Related Content: payroll tax cut

House Rejects 2-Month Extension of Payroll Tax Cut

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The Republican-controlled House on Tuesday rejected a Senate-approved two-month extension of a payroll tax cut and unemployment benefits to millions of Americans, raising the likelihood that both will expire on Dec. 31.The House effectively adjourned for the year following the vote, and with the Senate out of town for the holiday, there is no resolution in sight on a legislative battle waged by House Republicans over the length of the benefits' extension. Both chambers can return to Washington at the call of party leaders if there is an agreement.

Dems Hope for Campaign Edge on Tax Issue

On The Radar

Democrats feel they’re closer than ever in their long-running bid to paint Republicans as being much more eager to cut taxes for the rich than for the working class. But public contempt for Congress is so rampant that the effort may fade away in a pox-on-all-their-houses fog. If that happens, President Barack Obama and congressional Democrats could lose a political edge as they head into the 2012 elections with a struggling economy.
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Obama Scolds House GOP Over Payroll Tax Stalemate

On The Radar

President Obama turned up the heat on House Republicans Tuesday afternoon, urging them to rethink their opposition to a Senate-approved bill that would extend the payroll tax holiday for at least two more months next year. Shortly after House conservatives voted Tuesday to rebuke the Senate and risk raising the payroll tax in January, the president grabbed his spokesman’s podium to deliver his own message to lawmakers.
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PBS NewsHour: White House, GOP Ratchet Up Rhetoric on 'Responsible' Deal for Payroll Tax Cut

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The way forward on extending the payroll tax cut remained murky Monday as House Republicans vowed to turn back a compromise measure passed by the Senate over the weekend. Gwen Ifill discusses the stalemate with Rep. Jason Chaffetz, R-Utah, and Gene Sperling, a senior economic adviser to President Obama.

House GOP Strategy on Senate Payroll Package Still Evolving

On The Radar

If House Republicans have proven anything this year, it’s they are absolutely sure of what they’re against. What they have rarely been sure of, and what eludes them now, is what they are for. What also eludes them at present is a strategy to get what they want once they decide on what they want. This emerged as the key question for House Republicans as they pondered strategy on Monday.

House Speaker Foresees Extension of Payroll Tax Cuts

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House Speaker John Boehner told USA TODAY on Monday that he was optimistic that payroll tax cuts and unemployment benefits would be extended — despite a congressional stalemate that could result in millions of Americans losing both in the new year.
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Obama Professes Satisfaction With Payroll Tax Deal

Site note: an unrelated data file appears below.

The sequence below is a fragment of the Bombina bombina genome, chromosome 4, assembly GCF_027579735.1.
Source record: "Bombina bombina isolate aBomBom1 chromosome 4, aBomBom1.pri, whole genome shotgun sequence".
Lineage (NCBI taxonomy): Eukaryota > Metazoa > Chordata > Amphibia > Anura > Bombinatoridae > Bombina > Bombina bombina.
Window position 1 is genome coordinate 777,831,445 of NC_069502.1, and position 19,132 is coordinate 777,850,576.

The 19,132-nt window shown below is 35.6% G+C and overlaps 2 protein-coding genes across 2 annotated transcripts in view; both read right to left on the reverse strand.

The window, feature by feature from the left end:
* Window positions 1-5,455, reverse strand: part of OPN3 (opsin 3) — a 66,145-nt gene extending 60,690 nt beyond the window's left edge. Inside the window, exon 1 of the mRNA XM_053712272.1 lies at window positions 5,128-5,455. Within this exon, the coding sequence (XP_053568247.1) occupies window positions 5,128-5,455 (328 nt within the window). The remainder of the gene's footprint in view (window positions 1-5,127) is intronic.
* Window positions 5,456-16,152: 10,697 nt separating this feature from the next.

On The Radar

President Obama triangulated, truncated and equivocated on his way to a pale compromise with lawmakers over the payroll tax. On Saturday, with Senate approval behind him and House action a question mark next week, he professed satisfaction with a result that will benefit 160 million Americans -- for eight weeks in 2012. "I'm glad that both parties in Congress came together," the president declared. "And I want to thank them for ensuring that as we head into the holidays, folks at home don't have to worry about their taxes going up."

Boehner: House Opposes Senate Payroll Tax Bill

On The Radar

The Senate’s two-month payroll tax extension is dead on arrival in the House. House Speaker John Boehner, R-Ohio, made that perfectly clear Sunday morning as he said that Congress will have to negotiate a deal closer to the House-passed one-year extension before members leave for the holidays. “Well, it’s pretty clear that I and our members oppose the Senate bill – it’s only for two months,” Boehner said on NBC’s Meet the Press. “If you talk to employers, they talk about the uncertainty. How can you do tax policy for two months?”

Deal on Payroll Tax Cut Extension Still Elusive

On The Radar

There is broad agreement in Congress to extend the payroll tax cut for one year and overhaul the federal unemployment benefit system, but a partisan divide over how to pay for it and whether to fast-track an oil pipeline has threatened Congress' ability to adjourn for the year and reignited the prospect of a government shutdown.
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Obama Vows to Reject Bills Tying Payroll Tax to Pipeline

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President Obama said Wednesday he would oppose any congressional efforts to link extraneous matters to legislation he supports to extend the payroll tax holiday, which is set to expire Dec. 31. Obama's resistance, which he clarified falls short of an actual veto threat, was intended to thwart Republican efforts to mix one of the president's priorities with various but unrelated projects supported by conservatives -- for instance, a proposed oil pipeline that would extend 1,700 miles from Alberta, Canada, through the United States to coastal refineries in Texas.